launch vehicle

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launch vehicle

Any system by which the necessary energy is given to a satellite, spaceprobe, etc., in order to insert it into the desired orbit or trajectory. Expendable multistage launchers were used originally, and are still being used and developed: ESA's Ariane and NASA's Titan and Delta families are examples. The reusable space shuttle was developed by NASA so that recovery of the vehicle is possible.

Rocket propulsion is a form of jet propulsion: all the propellant is carried in the vehicle at take-off and the hot combustion gases, resulting from the mixture of fuel with reactant, are ejected at high speed through a nozzle to produce the necessary force – termed thrust – to lift the vehicle off the ground. Modern launchers generally consist of two, three, or four stages; the final stage carries the spacecraft into the desired orbit, the satellite separating from the stage when orbital velocity is reached. There are design variations in the type of propellant used, which may be either solid or liquid, the means of carrying the propellant, and the process by which the tanks, etc., are discarded.

Collins Dictionary of Astronomy © Market House Books Ltd, 2006
The following article is from The Great Soviet Encyclopedia (1979). It might be outdated or ideologically biased.

Launch Vehicle


a multistage (two- to four-stage) rocket used to lift artificial earth satellites, unmanned space probes, manned spacecraft, orbital stations, and other payloads into space. Depending on the performance characteristics and the capability of injecting a payload of a given weight into orbit, launch vehicles can be classified as light (up to 500 kg), medium (up to 10 tons), heavy (up to 100 tons), and extra heavy (more than 100 tons). Most launch vehicles are based on intercontinental or intermediate-range ballistic missiles.

The fuel components generally used in the first stage of a launch vehicle are kerosine and liquid oxygen; this combination is used in the Vostok (USSR) and the Atlas-Agena (USA) rockets. The liquid-propellant rocket engines of the upper stages usually operate on high-energy fuels; examples are the Cosmos (USSR), the Atlas-Agena (USA), and the Titan 2 (USA) rockets. The upper stages may also operate on liquid hydrogen and liquid oxygen, as do the Atlas-Centaur and the Saturn 5 (USA) rockets.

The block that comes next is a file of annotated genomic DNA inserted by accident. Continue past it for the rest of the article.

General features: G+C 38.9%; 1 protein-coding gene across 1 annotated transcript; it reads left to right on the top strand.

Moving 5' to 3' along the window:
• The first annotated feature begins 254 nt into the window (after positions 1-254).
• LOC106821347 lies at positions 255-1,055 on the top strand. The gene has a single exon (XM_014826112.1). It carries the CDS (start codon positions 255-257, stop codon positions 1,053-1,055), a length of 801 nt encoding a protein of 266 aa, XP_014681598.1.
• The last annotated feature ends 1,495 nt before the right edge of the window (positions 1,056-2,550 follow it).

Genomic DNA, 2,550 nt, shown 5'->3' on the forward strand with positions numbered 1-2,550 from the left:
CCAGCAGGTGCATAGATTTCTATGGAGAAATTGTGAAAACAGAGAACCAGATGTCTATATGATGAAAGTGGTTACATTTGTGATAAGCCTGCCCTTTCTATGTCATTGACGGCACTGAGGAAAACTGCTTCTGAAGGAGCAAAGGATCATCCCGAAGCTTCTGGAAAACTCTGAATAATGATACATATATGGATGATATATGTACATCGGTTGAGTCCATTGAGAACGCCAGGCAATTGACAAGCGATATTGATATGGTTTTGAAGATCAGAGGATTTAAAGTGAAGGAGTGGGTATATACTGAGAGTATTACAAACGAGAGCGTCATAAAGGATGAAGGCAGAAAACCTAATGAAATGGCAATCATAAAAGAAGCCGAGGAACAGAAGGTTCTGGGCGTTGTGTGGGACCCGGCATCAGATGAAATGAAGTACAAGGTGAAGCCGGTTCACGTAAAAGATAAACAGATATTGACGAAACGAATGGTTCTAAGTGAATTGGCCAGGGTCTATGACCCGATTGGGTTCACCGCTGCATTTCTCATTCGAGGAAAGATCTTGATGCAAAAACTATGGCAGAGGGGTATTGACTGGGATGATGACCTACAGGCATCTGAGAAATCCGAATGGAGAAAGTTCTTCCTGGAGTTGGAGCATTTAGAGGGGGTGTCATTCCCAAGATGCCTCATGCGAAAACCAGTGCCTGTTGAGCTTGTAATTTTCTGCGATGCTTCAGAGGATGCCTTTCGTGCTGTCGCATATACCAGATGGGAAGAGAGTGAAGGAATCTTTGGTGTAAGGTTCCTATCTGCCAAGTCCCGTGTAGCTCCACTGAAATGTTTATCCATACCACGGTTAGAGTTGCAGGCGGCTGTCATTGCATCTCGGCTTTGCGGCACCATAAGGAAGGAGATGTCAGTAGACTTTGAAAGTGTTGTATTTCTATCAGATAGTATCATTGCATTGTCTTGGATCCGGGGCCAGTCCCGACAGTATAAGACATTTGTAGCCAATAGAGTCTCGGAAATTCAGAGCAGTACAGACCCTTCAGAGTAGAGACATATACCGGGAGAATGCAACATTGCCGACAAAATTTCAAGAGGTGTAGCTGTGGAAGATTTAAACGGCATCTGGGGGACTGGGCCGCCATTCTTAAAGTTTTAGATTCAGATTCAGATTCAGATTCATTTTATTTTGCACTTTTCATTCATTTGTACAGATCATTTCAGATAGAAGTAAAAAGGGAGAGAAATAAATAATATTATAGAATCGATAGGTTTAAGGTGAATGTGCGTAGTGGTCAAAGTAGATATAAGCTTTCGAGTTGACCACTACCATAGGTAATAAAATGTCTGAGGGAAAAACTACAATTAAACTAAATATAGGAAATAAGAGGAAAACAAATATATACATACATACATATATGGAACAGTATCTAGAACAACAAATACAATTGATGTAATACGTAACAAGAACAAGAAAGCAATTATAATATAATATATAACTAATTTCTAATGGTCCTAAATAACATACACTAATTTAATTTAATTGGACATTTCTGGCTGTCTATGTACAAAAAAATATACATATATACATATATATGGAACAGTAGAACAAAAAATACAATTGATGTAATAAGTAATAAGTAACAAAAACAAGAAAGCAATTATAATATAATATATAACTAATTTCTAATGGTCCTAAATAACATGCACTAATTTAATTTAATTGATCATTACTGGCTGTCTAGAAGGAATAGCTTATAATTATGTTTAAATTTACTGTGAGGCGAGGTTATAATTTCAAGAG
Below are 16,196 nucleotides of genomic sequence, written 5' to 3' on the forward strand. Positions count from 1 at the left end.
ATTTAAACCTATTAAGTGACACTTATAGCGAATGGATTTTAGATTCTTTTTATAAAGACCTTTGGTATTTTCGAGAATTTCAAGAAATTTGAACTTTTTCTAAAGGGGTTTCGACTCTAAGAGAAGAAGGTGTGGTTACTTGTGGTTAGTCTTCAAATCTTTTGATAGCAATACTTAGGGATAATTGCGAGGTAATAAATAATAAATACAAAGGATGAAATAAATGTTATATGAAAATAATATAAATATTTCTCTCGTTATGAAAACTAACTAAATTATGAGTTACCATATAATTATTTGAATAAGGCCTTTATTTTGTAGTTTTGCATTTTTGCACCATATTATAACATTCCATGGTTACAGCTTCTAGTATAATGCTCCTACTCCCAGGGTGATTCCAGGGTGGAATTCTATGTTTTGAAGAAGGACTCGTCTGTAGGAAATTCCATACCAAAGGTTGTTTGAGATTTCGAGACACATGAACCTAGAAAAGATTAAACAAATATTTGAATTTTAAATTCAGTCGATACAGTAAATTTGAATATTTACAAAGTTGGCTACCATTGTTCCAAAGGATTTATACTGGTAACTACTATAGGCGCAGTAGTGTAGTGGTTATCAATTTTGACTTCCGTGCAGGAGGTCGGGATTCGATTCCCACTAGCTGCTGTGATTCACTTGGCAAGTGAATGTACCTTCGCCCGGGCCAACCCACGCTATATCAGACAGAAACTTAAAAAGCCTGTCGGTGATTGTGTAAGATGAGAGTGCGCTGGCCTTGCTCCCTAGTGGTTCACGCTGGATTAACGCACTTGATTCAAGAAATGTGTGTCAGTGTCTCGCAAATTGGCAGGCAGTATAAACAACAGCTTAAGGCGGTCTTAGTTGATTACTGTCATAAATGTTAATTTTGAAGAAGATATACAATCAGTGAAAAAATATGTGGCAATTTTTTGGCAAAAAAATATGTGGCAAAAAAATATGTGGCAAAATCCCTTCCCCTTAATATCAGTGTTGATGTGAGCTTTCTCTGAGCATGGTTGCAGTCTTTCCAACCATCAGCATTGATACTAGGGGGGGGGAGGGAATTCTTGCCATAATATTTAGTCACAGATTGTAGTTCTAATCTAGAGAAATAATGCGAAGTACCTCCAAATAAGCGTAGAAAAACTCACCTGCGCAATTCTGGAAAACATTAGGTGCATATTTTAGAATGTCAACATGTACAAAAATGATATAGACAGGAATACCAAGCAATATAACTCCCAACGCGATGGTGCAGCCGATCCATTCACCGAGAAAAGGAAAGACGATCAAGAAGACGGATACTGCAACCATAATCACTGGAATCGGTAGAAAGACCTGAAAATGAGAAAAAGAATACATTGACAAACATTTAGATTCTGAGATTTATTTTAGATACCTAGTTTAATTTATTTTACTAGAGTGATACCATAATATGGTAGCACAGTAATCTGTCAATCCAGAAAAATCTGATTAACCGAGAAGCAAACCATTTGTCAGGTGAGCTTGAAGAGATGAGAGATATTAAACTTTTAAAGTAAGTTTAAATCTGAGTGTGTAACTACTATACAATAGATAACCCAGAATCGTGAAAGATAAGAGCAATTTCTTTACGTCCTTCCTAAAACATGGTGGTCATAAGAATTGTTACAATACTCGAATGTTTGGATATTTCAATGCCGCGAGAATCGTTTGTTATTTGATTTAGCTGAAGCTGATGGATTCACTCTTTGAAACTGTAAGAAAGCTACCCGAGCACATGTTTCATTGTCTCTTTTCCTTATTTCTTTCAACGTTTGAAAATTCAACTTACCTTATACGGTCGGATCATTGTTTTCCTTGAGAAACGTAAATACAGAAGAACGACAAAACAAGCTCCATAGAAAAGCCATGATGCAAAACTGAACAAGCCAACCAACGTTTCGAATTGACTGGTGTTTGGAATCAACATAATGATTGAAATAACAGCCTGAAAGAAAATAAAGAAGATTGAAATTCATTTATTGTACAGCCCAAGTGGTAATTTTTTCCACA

A distinctive feature of the final stages of some launch vehicles is the possibility of restarting their engines; this permits maneuvering to change the altitude and inclination of the orbit and to launch a payload from an earth orbit. In addition to liquid-propellant rocket engines used as the main engines in the majority of launch vehicles, solid-propellant booster engines are sometimes attached to the first-stage housing, as in the case of the Thrust-Augmented Thor-Agena (USA) rocket.

Payloads ranging in weight from several kg to several tens of tons can be placed in circular earth orbits with the required velocity using launch vehicles. All launch vehicles are characterized by a relatively small weight and a large fuel capacity (the weight of the fuel is between 85 and 90 percent of the rocket’s launch weight). The launch weight ranges from several tens of tons up to several thousand tons. The duration of the powered flight trajectory of some launch vehicles is more than 17 min. The flight covers a wide altitude range.


The Great Soviet Encyclopedia, 3rd Edition (1970-1979). © 2010 The Gale Group, Inc. All rights reserved.

launch vehicle

[′lȯnch ‚ve·ə·kəl]
(aerospace engineering)
A rocket or other vehicle used to launch a probe, satellite, or the like. Also known as booster.
McGraw-Hill Dictionary of Scientific & Technical Terms, 6E, Copyright © 2003 by The McGraw-Hill Companies, Inc.
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